With these realities in mind, and the fact that research on the causal effects of technology in the classroom is still in its infancy, this Editorial Board believes that school administrators should proceed cautiously in adopting new technologies. This does not mean shirking technology altogether, but rather integrating the use of cheap and effective tools, such as online tutorials like those given through the Khan Academy. Administrators should also not expect technology in the classroom to be an instant fix. A school with costly Smart Boards in every class means nothing if the school’s teachers are ineffective in general or are poorly trained to utilize the technology.


While Thrun is heralding technology as the way forward, Biology Professor Robert Sapolsky, one of Stanford’s top-rated professors, is known to still use an overhead projector and transparencies in lecture. The success of Waldorf schools, which purposefully de-emphasize technology, demonstrates that teachers and content are far more important than technology in determining student achievement. At the same time, new technologies certainly offer unique advantages, especially in regards to distance learning. By increasing attention on teacher quality and curriculum content, while approaching novel technologies through a more pragmatic lens, this Board believes that education leaders can improve student achievement without putting a considerable strain on local budgets.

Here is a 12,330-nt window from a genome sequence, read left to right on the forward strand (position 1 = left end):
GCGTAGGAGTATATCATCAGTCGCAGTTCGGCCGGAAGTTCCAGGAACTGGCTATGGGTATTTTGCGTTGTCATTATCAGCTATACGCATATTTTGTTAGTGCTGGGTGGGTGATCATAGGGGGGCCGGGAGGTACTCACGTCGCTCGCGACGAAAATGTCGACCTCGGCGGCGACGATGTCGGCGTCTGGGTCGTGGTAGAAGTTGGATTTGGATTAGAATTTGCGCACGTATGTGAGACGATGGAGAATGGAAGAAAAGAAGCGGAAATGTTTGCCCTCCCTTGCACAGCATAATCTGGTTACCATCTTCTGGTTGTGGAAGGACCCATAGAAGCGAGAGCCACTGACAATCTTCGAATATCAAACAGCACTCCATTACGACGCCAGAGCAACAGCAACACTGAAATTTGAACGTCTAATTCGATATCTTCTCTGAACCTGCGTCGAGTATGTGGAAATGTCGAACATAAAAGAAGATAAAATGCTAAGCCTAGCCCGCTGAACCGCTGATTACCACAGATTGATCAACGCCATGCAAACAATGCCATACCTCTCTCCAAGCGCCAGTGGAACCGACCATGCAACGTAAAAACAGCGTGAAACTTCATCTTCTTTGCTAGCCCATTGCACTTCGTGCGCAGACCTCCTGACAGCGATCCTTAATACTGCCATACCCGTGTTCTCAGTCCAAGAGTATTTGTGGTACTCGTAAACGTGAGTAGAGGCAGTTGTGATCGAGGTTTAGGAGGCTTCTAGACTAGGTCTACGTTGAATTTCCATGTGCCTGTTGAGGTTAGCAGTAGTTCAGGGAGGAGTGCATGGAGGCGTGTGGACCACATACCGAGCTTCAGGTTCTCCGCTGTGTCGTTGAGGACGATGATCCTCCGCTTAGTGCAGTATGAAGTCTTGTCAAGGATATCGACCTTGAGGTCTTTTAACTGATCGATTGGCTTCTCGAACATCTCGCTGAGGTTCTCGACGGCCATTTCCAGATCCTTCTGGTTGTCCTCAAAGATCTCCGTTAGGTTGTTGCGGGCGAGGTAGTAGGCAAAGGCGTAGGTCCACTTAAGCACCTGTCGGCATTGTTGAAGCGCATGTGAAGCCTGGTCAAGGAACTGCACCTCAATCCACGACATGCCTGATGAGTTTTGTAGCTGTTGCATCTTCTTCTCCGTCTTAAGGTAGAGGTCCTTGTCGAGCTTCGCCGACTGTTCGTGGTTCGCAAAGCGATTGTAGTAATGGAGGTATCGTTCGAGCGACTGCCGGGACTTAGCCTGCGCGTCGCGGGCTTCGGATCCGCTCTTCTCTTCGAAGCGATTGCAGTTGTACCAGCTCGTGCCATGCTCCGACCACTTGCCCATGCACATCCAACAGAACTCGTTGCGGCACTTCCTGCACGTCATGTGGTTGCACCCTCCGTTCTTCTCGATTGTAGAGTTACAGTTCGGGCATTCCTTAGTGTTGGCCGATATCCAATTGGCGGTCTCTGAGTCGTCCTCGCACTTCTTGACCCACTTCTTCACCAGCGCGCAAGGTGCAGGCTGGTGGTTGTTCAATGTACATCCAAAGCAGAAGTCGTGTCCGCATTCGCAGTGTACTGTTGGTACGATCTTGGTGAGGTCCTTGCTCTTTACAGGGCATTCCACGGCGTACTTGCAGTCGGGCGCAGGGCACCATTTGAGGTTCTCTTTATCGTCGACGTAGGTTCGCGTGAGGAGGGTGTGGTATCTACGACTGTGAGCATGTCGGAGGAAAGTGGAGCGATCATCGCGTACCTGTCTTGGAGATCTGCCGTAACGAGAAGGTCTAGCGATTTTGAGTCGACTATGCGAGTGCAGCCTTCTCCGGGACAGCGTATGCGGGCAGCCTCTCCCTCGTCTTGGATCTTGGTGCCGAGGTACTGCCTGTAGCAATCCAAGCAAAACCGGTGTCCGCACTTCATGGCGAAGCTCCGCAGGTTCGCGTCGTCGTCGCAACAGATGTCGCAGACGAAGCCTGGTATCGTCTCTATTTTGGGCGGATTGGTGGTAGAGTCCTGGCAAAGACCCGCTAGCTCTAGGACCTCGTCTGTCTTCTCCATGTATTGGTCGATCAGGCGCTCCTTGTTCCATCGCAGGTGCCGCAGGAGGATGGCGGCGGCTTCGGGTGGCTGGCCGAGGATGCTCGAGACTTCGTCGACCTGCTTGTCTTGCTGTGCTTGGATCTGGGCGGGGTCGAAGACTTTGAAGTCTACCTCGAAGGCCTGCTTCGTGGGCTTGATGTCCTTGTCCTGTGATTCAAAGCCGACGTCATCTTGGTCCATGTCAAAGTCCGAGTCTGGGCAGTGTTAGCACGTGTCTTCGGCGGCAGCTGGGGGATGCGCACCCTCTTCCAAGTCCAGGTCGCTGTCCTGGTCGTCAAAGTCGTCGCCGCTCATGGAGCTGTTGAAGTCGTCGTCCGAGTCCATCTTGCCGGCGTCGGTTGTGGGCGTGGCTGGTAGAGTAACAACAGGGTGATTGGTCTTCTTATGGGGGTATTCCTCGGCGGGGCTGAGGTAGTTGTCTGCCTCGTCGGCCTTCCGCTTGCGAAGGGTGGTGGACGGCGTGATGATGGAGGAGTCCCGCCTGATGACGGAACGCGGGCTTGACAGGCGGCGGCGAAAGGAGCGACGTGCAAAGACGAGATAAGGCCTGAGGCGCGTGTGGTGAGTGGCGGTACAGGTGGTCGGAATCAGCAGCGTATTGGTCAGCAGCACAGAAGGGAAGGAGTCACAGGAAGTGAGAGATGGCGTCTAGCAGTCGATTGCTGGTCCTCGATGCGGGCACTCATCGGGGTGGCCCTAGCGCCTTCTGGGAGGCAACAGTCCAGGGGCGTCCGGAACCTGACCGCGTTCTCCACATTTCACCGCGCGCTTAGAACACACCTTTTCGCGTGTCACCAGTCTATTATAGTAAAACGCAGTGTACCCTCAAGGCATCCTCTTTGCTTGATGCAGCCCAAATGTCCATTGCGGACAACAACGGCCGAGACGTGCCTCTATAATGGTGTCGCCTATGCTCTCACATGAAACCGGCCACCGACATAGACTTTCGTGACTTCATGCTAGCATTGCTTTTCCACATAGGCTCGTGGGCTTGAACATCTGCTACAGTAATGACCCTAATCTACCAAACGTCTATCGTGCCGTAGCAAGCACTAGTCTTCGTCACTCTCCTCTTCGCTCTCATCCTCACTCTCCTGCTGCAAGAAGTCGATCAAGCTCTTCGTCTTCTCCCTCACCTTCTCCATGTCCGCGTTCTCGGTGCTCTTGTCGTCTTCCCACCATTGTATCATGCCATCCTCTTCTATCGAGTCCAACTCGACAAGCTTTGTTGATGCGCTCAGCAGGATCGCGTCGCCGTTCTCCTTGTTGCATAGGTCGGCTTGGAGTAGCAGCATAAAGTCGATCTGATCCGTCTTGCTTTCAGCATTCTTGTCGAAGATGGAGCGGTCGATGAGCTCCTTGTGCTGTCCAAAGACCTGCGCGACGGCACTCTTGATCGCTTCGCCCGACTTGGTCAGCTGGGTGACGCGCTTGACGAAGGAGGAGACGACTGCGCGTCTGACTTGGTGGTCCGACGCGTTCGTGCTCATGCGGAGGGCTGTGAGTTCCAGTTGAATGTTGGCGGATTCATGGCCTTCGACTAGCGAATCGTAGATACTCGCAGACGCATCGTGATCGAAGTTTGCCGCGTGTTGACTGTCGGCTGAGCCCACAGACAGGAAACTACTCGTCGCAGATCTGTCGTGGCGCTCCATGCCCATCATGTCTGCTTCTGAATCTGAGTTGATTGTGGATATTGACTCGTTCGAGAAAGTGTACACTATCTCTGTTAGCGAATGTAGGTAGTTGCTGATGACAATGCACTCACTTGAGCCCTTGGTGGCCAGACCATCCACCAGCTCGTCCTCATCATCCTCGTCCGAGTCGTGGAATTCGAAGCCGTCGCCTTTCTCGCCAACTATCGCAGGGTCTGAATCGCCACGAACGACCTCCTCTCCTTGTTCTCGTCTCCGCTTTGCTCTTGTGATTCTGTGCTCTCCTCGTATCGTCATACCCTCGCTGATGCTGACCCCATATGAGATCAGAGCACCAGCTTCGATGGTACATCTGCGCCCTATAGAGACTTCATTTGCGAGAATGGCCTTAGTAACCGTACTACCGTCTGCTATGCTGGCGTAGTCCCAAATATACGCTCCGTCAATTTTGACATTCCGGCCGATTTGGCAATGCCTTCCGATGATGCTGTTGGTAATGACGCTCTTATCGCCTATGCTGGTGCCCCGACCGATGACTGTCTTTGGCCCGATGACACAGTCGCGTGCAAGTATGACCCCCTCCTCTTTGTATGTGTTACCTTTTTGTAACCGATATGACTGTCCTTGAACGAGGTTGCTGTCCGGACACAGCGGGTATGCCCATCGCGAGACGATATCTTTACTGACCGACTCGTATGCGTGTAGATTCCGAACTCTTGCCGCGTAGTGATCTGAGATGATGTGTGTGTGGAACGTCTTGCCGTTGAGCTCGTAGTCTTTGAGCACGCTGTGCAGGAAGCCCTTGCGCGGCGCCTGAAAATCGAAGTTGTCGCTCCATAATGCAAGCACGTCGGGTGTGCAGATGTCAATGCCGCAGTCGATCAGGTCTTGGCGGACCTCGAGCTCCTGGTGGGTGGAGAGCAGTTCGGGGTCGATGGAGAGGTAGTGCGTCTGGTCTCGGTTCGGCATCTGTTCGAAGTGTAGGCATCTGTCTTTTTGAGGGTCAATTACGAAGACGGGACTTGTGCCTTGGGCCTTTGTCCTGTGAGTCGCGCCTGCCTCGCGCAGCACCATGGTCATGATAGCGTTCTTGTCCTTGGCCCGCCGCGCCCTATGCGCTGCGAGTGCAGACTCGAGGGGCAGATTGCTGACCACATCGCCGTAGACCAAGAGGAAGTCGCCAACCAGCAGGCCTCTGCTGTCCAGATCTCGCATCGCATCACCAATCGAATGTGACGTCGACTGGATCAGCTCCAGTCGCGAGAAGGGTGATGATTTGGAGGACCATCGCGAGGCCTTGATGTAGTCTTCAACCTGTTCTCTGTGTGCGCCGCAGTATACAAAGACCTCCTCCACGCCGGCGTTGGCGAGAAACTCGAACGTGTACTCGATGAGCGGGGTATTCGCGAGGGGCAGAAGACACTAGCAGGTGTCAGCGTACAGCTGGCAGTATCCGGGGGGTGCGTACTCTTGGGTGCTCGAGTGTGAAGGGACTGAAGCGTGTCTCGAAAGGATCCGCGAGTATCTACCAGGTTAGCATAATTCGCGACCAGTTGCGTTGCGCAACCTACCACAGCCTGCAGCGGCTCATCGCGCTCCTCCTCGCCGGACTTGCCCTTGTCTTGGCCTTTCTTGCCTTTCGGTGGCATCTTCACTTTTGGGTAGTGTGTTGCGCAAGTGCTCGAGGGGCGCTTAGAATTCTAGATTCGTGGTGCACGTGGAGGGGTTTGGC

About Editorial Board

Editorials represent the views of The Stanford Daily, an independent newspaper serving Stanford and the surrounding community. The Daily's Editorial Board consists of President and Editor-in-Chief Victor Xu '17, Executive Editor Will Ferrer '18, Managing Editor of Opinions Michael Gioia '17, Desk Editor of Opinions Jimmy Stephens '17, Senior Staff Writer Kylie Jue '17, Senior Staff Writer Olivia Hummer '17 and Senior Staff Writer Andrew Vogeley '17. To contact the Editorial Board chair, submit an op-ed (limited to 700 words) or submit a letter to the editor (limited to 500 words) at eic@stanforddaily.com.
  • Anonymous

    The effectiveness of online education such as High Speed Universities depends on the learner. If you want to learn, you learn. If you don’t, you can cram or cheat

  • MV

    The true effects of technology-enabled education are hard to see without sufficient time (a many-year case study) and without filtering out all the noise (the quality of the teachers, the socioeconomic status of the students, etc.). It’s also hard to say how much is the technology and how much is the teacher. When the scores fell below the state average after the district spent so much money on laptops, could it have been the laptops just weren’t equipped with an interface that’s intuitive to a child? My niece, who is pretty “average” for a 3 year old, can work the iPad better than I can. Do we need simpler devices for children?

    For higher education, one advantage is obvious: getting rid of the useless lecture. No matter how much people argue over this, an in-person lecture and a recorded lecture are equivalent. So why not move lectures to servers, and instead focus on interactive exercises in class?